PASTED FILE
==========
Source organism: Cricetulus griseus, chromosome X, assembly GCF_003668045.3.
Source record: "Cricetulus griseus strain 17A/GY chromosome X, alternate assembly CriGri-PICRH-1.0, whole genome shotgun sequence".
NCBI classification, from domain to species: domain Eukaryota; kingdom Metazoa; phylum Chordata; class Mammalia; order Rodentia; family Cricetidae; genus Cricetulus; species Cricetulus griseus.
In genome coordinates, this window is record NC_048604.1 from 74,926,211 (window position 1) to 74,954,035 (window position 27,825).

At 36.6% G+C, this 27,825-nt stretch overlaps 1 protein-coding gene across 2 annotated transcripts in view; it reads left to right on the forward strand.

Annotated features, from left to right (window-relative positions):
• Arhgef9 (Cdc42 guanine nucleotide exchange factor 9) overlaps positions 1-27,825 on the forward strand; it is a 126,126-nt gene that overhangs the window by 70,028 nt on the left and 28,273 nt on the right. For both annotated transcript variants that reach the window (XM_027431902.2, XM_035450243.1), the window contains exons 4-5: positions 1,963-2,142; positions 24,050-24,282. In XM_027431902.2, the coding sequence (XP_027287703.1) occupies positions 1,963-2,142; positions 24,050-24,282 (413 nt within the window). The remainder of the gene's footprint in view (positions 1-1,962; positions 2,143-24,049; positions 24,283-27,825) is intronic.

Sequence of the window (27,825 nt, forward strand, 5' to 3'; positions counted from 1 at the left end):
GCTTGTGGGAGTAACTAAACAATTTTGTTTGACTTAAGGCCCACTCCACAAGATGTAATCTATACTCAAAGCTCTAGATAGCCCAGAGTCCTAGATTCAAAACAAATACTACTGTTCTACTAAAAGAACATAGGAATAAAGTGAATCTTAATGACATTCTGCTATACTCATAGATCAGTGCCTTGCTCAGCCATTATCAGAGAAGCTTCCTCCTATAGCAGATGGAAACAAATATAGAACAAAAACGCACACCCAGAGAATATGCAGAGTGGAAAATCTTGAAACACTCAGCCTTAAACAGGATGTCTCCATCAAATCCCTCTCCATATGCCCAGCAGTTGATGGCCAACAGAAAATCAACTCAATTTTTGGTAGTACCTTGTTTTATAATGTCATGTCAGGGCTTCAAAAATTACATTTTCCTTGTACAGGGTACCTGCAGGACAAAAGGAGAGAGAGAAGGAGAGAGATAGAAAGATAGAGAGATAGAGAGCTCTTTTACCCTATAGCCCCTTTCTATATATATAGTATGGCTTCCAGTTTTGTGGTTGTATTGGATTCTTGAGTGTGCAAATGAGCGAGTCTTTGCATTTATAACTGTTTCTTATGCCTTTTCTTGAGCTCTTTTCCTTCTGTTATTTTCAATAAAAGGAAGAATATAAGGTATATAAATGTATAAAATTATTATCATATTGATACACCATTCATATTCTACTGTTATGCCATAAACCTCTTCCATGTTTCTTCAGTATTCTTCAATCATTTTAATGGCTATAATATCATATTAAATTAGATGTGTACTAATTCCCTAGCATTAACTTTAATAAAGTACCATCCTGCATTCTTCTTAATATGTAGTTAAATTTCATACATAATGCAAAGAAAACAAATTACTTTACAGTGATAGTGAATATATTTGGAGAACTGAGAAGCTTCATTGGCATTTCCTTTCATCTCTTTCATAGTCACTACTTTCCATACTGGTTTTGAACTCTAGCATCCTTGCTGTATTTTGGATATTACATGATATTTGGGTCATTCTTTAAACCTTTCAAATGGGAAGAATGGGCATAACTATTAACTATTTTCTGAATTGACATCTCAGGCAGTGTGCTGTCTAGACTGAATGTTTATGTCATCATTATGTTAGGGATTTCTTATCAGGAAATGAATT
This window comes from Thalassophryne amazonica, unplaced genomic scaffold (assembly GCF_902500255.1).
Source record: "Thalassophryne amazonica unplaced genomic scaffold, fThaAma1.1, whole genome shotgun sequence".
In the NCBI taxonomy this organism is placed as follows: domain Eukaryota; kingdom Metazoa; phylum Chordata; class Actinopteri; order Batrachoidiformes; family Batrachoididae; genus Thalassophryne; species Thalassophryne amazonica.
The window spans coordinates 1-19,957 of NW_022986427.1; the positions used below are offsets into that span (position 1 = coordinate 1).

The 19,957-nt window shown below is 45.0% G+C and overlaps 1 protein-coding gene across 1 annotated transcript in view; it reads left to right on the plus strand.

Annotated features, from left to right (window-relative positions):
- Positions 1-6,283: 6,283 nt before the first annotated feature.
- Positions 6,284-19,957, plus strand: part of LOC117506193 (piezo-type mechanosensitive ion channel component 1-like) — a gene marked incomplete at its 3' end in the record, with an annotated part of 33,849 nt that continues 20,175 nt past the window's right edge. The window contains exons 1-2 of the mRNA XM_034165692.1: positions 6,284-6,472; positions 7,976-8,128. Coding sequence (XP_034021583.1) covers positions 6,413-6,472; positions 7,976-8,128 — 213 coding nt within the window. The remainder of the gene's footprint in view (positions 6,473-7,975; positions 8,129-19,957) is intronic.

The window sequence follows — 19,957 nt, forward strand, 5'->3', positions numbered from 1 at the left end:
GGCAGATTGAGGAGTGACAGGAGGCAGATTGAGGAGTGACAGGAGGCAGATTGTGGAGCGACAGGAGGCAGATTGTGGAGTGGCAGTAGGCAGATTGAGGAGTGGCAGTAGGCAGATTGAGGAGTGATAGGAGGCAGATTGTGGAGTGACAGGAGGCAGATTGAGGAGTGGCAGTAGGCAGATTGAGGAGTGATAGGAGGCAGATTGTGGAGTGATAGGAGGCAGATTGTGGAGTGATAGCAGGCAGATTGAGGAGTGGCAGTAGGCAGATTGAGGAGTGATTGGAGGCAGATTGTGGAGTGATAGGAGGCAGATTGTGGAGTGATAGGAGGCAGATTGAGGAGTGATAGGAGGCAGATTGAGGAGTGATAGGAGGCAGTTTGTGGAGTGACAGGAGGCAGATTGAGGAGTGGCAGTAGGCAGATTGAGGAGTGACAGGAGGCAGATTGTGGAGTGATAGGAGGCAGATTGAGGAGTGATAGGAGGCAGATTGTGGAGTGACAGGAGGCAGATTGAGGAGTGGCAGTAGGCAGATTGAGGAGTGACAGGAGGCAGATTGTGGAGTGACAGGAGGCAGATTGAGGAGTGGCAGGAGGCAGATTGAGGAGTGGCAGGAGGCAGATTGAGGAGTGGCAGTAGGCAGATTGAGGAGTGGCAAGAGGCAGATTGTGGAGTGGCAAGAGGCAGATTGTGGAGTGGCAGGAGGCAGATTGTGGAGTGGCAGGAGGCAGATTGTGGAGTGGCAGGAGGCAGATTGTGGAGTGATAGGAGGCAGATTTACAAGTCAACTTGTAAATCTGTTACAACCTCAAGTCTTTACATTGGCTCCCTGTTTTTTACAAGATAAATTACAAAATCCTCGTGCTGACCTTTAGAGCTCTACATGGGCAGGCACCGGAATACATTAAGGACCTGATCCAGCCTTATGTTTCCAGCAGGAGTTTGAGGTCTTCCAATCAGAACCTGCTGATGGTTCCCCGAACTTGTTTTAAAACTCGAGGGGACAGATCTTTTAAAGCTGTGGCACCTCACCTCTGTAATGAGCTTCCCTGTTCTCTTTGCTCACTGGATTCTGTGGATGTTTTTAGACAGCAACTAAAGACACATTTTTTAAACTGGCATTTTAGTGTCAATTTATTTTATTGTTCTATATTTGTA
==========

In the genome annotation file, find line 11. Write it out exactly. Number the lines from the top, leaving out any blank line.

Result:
Source record: "Thalassophryne amazonica unplaced genomic scaffold, fThaAma1.1, whole genome shotgun sequence".